Keeping the old… new


Just because your cell phone is eligible for Social Security, doesn’t mean it shouldn’t get new pieces.

HACKENSACK, N.J. – I called Verizon Wireless the other evening to see if I could get a replacement battery for my trusty cell phone.

Nate, a helpful customer service representative, told me they don’t sell batteries for my LG 510 anymore. A 5-year-old model, it’s a dinosaur, in cell phone years.

Nate responded cheerfully, “It’s just like car manufacturers that don’t make parts for a ‘57 Chevy.”

Clearly, we were bonding, Nate and I, but I hung up thinking if people sell everything from grommets to gaskets for old Chevrolets, why can’t I get a battery for my aging phone?

A few days later, I visited a Verizon Wireless store in Paramus, N.J., where a salesman named Arik gently suggested I get a new phone. A battery – which he couldn’t sell me – would cost as much as $40 when I could get a new phone for as little as $10 if I pledged to give Verizon my business for at least two years.

I asked Arik where I might find a battery and he said simply, “Internet.”

Turning now to Google, I journeyed online to a Los Angeles-based company called Cell phone Battery Warehouse (


For a mere $18.95, a new battery that fits the LG 510 could be mine. And I was pleased to see hundreds and hundreds of batteries for older model phones.

You can’t blame cell phone manufacturers and carriers for adding tons of new features to modern phones (and the camera phones come in handy, I’ll admit). After all, without new features the carriers can’t sell us new services, and they have profit margins to meet and shareholders to keep happy. But it seems wasteful somehow to jettison a perfectly good phone just because the battery is worn out.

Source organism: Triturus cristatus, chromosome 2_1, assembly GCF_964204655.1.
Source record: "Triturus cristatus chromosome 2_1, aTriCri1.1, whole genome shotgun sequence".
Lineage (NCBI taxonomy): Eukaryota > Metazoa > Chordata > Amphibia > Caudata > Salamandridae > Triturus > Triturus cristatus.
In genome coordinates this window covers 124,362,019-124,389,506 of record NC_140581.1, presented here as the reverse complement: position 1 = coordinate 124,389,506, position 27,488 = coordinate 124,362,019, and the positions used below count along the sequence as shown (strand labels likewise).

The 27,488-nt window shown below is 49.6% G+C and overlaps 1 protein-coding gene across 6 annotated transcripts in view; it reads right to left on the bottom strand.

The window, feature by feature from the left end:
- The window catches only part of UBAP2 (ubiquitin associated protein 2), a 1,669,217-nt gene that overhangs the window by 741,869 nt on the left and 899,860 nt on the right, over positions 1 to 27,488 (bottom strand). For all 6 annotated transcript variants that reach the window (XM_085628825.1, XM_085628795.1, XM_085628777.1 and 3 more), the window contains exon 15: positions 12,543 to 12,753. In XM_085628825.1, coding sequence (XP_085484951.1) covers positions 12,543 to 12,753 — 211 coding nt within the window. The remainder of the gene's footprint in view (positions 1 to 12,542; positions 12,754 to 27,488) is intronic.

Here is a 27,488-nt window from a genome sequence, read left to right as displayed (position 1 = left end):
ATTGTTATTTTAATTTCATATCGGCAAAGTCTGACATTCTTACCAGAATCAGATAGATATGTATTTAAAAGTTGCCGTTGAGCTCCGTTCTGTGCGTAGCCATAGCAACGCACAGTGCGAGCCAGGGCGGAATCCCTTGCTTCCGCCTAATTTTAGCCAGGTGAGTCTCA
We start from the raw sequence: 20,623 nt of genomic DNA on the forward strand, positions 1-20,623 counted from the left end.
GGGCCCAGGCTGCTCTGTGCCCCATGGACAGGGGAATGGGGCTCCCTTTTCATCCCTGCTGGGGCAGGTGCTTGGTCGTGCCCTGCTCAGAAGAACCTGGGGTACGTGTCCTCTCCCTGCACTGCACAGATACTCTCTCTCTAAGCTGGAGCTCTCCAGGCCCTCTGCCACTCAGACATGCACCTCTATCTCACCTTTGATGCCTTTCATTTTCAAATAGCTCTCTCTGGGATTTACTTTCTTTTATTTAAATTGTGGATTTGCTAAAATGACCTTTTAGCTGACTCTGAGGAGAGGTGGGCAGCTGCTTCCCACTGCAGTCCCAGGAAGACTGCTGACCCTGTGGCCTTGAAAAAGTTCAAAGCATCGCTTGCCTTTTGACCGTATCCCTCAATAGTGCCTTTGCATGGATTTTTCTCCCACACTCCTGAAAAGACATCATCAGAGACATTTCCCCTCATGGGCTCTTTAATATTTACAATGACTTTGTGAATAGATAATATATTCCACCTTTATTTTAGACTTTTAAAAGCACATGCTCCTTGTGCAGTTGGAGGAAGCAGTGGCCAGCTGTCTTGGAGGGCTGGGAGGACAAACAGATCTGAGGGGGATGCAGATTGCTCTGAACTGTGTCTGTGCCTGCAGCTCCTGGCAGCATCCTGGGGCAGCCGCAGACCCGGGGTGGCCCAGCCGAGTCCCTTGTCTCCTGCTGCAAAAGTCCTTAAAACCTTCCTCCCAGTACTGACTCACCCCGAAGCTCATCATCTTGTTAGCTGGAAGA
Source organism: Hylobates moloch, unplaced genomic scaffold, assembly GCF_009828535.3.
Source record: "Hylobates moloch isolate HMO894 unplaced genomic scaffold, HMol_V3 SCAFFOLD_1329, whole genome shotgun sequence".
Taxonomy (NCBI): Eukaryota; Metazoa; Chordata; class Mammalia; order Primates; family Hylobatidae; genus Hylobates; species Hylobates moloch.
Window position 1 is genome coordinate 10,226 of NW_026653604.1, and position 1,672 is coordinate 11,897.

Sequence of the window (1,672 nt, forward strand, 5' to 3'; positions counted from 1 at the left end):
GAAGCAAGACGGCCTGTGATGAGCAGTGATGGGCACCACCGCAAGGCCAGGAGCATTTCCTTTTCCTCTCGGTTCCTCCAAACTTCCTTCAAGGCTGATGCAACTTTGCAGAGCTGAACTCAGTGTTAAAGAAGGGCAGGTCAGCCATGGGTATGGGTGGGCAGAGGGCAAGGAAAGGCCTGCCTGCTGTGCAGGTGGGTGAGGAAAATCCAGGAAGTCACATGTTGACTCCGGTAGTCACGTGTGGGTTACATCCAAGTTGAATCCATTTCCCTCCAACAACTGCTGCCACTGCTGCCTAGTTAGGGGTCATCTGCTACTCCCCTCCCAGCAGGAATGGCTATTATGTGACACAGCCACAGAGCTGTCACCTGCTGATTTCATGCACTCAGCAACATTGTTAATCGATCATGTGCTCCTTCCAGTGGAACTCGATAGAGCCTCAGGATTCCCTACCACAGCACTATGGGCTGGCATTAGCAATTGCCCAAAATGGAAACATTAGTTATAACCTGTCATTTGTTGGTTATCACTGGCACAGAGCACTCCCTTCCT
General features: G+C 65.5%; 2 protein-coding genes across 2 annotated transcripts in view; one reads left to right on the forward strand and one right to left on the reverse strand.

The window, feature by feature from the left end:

Coryon Redd, who got his degree in environmental studies from the University of Oregon, agrees.

He’s the owner and manager of Cell phone Battery Warehouse, a business he started out of his garage six years ago.

“I can’t tell you how many times I’ve heard people, particularly older people, say, “I don’t want a camera on my phone, and what is this text messaging? I just want a phone,”‘ he said.

Redd’s company stocks as many as 500 types of cell phone batteries, including a 1-pounder for the practically legendary Motorola “Bag Phone,” an analog model so big it was sold in a bag in the early 1990s. Prized by rural dwellers for its “awesome reception,” Redd says he gets anywhere from 300 to 500 orders a year for the giant battery, which is custom-made for bag-phone aficionados.

Redd says his company, which does between $1 million and $2 million in sales annually, inspects the batteries it buys and offers a one-year warranty and a 30-day money-back guarantee.

A few years ago, there was a battery scare when scattered reports surfaced that aftermarket batteries were overheating and exploding; the problems were eventually traced to faulty manufacturing (most cell phone batteries are made in Asia).

In Redd’s experience, cell phone makers offer batteries for their phones for anywhere between three and five years. After that, consumers must rely on suppliers like his business.

Verizon Wireless normally stocks batteries for at least a year and sometimes longer, depending on demand, the cell phone maker and other factors, according to a company spokeswoman.

Some cell phone makers stop supplying the U.S. market with batteries for certain models but will continue to make them for phones they are selling in markets overseas, particularly Latin America and Africa, said Redd.

Redd’s company isn’t the only one out there. Search on “cell phone battery,” and you’ll find scores.

So when your phone’s battery starts to fail, don’t despair. “If the phone is out there and there’s enough demand, the aftermarket will respond and we’ll be able to get the battery,” Redd said